Church rambling group from St Paul's Church, Heaton Moor, Stockport. Meet second Saturday in the month except January. Anybody is welcome to join our group. Contact details posted in church or go to church website: http:http://www.stpaulsheatonmoor.org.uk/walking-group/
This year our
Christmas ramble started from the Greyhound Inn at Ashley in Cheshire
and a party of twelve set off to explore the paths and bye ways of
this pretty Cheshire village. As always, this walk is more about
lunch than ramble and the short four mile walk meant we were back at
the Greyhound in plenty of time to enjoy an excellent Christmas
Dinner in warm, comfortable surroundings.
Details of the walk
can be found at http://www.cheshireeast.gov.uk/leisure,_culture_and_tourism/ranger_service/free-walk-leaflets.aspx under Rail Walks.
A party of ten left the Lion Salt Works, Northwich on a fine November Saturday to explore the Saltscape Trail. The first part of the walk took us along the Trent & Mersey Canal for about a mile and at this point we crossed over the bridge and into Maybury Country Park. From here we followed the path along Budworth Mere to the Coffee Shop where we stopped and enjoyed a break in the warm sunshine.
At this junction the route crossed fields but with all the recent rain, which had made the paths extremely muddy, we elected to follow the road to the Anderton Lift. Only a short walk but there is a narrow bridge without footpath and caution should be exercised if following this route. However, we were able to join the canal again very quickly which took us directly to the Lift.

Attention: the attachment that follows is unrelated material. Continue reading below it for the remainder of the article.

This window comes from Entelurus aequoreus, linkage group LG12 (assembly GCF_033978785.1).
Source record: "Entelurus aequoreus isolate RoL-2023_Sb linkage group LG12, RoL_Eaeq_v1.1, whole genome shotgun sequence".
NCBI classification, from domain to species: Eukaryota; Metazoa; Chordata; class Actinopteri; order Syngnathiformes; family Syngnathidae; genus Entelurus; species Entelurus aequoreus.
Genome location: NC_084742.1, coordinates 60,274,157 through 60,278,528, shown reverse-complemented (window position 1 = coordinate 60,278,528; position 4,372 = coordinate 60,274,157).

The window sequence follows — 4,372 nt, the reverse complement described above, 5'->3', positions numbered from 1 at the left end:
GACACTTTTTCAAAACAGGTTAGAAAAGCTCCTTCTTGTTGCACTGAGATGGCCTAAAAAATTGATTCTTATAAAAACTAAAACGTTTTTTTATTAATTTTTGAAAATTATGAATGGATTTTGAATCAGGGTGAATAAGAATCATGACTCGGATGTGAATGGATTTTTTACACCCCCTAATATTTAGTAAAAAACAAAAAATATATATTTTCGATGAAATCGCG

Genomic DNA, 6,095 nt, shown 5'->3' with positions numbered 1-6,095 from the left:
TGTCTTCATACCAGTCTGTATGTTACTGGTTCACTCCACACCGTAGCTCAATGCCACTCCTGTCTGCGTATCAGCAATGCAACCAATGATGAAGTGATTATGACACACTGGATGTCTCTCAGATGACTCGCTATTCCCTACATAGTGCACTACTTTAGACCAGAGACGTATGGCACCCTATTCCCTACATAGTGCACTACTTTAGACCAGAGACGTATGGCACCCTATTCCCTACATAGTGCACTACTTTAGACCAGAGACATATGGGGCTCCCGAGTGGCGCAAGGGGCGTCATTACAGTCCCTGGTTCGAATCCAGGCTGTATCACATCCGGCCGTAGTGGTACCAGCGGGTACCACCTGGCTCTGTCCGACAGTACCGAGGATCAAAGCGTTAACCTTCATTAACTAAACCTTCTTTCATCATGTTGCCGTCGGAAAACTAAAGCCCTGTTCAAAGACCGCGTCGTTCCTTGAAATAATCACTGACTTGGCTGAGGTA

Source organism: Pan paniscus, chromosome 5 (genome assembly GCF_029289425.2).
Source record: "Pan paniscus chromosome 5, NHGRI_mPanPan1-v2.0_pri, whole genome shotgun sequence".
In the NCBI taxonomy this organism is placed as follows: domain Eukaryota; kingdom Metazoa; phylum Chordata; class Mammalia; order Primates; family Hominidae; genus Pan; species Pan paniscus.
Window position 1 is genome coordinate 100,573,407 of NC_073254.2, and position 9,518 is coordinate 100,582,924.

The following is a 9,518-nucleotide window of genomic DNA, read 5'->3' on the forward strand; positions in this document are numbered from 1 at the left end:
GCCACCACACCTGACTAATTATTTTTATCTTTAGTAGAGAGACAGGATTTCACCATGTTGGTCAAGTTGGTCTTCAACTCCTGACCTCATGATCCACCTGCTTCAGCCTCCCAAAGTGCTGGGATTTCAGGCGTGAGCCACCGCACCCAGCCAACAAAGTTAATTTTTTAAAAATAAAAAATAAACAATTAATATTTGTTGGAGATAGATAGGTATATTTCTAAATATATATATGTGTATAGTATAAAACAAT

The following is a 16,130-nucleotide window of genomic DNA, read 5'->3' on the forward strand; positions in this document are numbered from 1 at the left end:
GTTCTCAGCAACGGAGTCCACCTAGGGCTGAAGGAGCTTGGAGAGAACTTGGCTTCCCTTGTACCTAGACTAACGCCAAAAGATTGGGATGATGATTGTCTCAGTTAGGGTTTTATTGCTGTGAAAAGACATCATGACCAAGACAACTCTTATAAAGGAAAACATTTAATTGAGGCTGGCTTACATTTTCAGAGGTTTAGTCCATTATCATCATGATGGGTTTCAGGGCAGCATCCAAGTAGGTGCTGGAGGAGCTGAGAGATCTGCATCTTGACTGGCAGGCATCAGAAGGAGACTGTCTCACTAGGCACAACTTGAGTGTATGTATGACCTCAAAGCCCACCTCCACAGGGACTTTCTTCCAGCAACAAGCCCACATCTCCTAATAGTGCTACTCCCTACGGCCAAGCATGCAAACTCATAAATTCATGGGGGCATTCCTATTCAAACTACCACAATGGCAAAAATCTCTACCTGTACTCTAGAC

Unfortunately the lift is not working at week-ends in winter and we were disappointed not to see the boats going up and down. The Visitor Centre is open but time did not permit a visit on this occasion.
Our small group
started our four mile walk from the National Trust car park at Dunham
Massey. The first part of the walk through the village was through
heavy rain but spirits were raised when we came upon the local craft
brewery! Unfortunately we were unable to sample any of the prize
winning beers at the time as the brewer was busy. However, more on
We then walked along
the canal towpath alongside the River Bollin and over an aqueduct.
The weather improved significantly and we were able to have a coffee
break in full sun. We were lucky enough to get very close to a heron
on the path who showed us great disdain as he assumed he owned that
stretch of the canal.
Coming down from the
raised canal, we walked over a cobbled path into Little Bollington,
over a footbridge onto a grassy path and into Dunham Park. We saw a
deer and various waterfowl on our way back to the car park.
We had a very
pleasant lunch at the Axe and Cleaver pub where we were able to
sample the beer of …
Again a walk where the weather did not look at all promising but was actually sunny and pleasant. We started in the small but 'beautifully formed' village of Hartington which is tucked away about 8 miles SE of Buxton. The walk was a mainly 'easy' ramble along the river Dove and took in two other lesser known Dales namely Wolfescote Dale and Biggin Dale. The second moderate uphill stretch rewarded us with sparkling views of the Peak District. There was plenty of chatting along the way which added to the enjoyment-as did the teashop back in Hartington. Yes of course we indulged! Thanks to Janet who lead us so confidently.